This lack of consistency can be frustrating for friends, parents, teachers, and partners of individuals with ADHD. Since ADHD is a neurodevelopment disorder is can mimic or overlap with other attributes from other learning disabilities, other neurodevelopment diagnosis, anxiety, depression, and have higher rates of co-diagnosed with substance use disorders.

This can lead to misdiagnosis that lead many to being diagnosed as adults with ADHD rather than in childhood when symptoms first arise. As most diagnostic criteria is developed for children and because adults have other diagnosis that mask the symptoms of ADHD, this is believed to be the reason many adults remain under diagnosed.

Yet, we see higher rates of diagnosis of ADHD in elementary to middle school children as this is when most screening happens. These symptoms of ADHD becomes more apparent in part due to the greater demands on executive functioning, more complex social situations, and eventually the beginning of vocational exploration.

The study goes on to sum up this section in a more succinct way stating,

“In other words, when work demands get harder, when emotion regulation is required, and when self-control is at a premium, ADHD tends to rear its head most explosively.”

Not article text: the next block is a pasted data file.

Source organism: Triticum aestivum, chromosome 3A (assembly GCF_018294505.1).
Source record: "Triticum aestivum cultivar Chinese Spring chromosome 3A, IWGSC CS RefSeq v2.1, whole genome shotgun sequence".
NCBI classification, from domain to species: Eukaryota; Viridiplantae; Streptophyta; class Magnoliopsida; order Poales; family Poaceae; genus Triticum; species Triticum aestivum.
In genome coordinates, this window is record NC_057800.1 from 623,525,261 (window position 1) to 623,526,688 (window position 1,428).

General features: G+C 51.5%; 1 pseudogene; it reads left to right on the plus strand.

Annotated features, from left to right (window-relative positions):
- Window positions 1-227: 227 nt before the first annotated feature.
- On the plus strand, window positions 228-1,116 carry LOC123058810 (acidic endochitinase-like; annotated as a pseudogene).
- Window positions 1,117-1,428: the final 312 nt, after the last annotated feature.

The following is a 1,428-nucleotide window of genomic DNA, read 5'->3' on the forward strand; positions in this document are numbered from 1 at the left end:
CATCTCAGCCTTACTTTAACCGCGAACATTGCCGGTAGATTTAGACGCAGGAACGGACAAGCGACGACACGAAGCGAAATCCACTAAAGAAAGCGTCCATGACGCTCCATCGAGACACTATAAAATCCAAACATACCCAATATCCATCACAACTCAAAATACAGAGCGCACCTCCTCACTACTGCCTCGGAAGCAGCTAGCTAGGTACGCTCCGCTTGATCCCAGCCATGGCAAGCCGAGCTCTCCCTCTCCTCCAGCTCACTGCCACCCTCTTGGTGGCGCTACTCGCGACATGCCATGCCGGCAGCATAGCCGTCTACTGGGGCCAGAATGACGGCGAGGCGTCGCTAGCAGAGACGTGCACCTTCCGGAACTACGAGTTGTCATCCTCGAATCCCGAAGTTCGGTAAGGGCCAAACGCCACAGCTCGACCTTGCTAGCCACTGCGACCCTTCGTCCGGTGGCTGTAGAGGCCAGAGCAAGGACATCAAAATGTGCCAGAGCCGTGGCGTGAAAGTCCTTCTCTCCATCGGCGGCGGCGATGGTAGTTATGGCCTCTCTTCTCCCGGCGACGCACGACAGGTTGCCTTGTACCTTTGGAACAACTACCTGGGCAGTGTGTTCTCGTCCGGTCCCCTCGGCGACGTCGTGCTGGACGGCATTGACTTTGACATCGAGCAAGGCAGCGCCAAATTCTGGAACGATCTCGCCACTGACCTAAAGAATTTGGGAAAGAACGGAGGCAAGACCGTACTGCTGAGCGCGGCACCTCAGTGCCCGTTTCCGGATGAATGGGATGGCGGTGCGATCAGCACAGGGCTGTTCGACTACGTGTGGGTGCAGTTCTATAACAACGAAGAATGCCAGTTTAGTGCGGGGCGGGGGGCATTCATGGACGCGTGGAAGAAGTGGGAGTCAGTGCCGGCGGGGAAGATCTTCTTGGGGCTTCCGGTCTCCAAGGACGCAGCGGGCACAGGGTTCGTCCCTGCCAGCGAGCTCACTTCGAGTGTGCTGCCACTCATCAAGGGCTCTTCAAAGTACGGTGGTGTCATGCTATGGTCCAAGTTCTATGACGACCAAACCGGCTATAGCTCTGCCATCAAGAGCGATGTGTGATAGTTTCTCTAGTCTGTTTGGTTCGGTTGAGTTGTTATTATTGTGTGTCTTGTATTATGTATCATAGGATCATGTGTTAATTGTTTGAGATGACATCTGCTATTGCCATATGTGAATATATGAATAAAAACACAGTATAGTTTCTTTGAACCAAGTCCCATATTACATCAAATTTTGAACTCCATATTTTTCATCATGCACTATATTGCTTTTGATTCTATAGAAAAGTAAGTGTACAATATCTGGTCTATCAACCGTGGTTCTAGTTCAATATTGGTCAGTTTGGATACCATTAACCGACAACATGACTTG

These outburst are confusing and often don’t seem to correlate to the cause. Often people will assume that a person with ADHD will overreact to things others find tolerable or there anxious and overreacting.

This leads many to label these behavior’s as unwanted or intrusive. The neural pathways that the ADHD brain utilizes is not the same as a neurotypical person. There are certain deficiencies in norepinephrine (neurotransmitter that increases alertness, arousal and attention) which leads to lower levels of focus and higher rates of impulsivity.

This impacts four main areas of the brain:

The frontal cortex (logic, executive function, organization), the limbic system (emotion and attention), the basal ganglia (motor activity, motivation, sensory processing), and the reticular activating system (set of pathways that connect many parts of the brain).

The impacts on these four areas reinforce the reduced ability to focus, organize, regulation of emotions, confusion and misinterpretation in communication, and can lead to hyperactivity in some. The other neurotransmitter that norepinephrine is linked too is dopamine.